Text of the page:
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OverBoard Reviews: Kill Doctor Lucky

December 4, 2013

I worked a shift at my local Board Game Cafe, Knight Moves. So I got the chance to sift through the board game library.

It had been a long time since I had played “Kill Doctor Lucky”, so I picked it out of the collection to refresh my memory. In a twist on Clue, you’re all out to kill a wealthy old man, the problem is he’s not dead, and he’s actually pretty sturdy.

In fact, early on, you feebly try and strangle the old codger with your bare hands upwards of five or six times. You’re not terribly subtle about it, but he just won’t die.

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Mechanically, it’s half hand management and half puzzle. To make a murder attempt, you must be in a room out of line of sight of all other players. You’ll do this either with clever positioning or movement cards. When you get the chance to make an attempt on Lucky’s life, you must have an attack value greater than the fail value of cards other players can play against you.

The clever bit is that a failed murder attempt is not all bad. When you fail an attempt, you get a spite token. Every spite token increases your attack value by one.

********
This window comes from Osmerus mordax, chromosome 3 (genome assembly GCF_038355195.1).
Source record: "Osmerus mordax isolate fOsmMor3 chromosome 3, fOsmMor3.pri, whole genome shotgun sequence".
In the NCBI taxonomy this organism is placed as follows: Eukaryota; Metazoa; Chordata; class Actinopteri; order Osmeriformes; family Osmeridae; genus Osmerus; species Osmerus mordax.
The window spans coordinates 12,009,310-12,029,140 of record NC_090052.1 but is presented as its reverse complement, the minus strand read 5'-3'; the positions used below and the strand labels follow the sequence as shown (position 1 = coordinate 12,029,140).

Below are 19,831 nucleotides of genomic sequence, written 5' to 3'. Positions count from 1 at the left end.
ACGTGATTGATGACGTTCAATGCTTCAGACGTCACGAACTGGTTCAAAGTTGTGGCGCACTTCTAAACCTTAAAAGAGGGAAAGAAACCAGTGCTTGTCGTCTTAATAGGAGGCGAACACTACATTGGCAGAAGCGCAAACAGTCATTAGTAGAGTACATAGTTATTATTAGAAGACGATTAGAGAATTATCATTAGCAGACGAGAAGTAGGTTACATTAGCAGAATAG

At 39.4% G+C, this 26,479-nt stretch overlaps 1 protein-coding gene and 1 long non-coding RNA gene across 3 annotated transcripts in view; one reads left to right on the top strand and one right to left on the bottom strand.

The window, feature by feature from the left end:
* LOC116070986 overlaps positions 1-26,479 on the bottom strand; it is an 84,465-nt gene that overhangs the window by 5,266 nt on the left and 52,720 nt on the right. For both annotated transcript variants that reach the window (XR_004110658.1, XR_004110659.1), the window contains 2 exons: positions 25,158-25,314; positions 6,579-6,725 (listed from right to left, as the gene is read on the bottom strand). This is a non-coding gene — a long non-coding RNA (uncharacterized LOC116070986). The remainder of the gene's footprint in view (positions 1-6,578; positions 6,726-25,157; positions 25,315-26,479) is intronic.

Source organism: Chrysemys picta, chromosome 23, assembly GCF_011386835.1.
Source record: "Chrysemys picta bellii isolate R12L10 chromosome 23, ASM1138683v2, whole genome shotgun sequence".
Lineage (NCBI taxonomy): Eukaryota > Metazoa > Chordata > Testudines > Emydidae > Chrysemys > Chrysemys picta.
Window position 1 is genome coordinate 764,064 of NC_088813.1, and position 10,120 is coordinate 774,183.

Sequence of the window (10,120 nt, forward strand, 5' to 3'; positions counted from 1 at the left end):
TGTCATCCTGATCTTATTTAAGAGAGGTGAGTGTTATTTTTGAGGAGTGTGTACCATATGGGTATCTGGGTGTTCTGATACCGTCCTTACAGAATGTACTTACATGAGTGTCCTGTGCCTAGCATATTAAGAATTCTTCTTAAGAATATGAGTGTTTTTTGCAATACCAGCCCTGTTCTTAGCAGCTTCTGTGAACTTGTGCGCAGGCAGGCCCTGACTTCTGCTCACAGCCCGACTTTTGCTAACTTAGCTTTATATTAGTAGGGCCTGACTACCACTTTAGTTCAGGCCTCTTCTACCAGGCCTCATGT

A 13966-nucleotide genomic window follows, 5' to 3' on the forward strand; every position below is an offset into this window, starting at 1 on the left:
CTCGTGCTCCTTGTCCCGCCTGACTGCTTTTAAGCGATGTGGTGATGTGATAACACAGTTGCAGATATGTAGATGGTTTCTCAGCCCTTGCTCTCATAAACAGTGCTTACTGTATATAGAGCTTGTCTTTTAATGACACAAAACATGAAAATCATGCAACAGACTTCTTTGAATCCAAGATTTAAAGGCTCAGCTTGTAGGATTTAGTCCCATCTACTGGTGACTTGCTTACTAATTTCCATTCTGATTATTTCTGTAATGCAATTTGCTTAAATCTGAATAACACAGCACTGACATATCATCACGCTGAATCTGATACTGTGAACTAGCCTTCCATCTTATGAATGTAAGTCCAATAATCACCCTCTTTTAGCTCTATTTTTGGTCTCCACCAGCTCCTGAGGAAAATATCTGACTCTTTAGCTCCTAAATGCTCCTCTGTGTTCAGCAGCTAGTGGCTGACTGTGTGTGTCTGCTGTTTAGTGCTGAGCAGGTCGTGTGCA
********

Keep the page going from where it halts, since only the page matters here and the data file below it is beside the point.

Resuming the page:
So you gain finger strength as this aging superman drags you from room to room as you impotently dangle from his neck. Some day he will succumb to the sheer weight of your hatred for him.

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And that brings me to the funniest part of this game. Mechanically, a player must be the one to kill Doctor Lucky in order to win, but thematically it reads that all characters benefit from his death. (i.e. standing in the way of family fortune, competing company, etc)

Doctor Lucky is standing in your way to something, and once he’s gone, you’ll get it. But this isn’t a cooperative game, no. It means that whatever this old man has done, you need to be there when he dies, when you choke that last pick of life from his frail form. Apparently we’re supposed to play psychopaths that need to look into Doctor Lucky’s eyes, so he knows that it was you that killed him. With a shoehorn.

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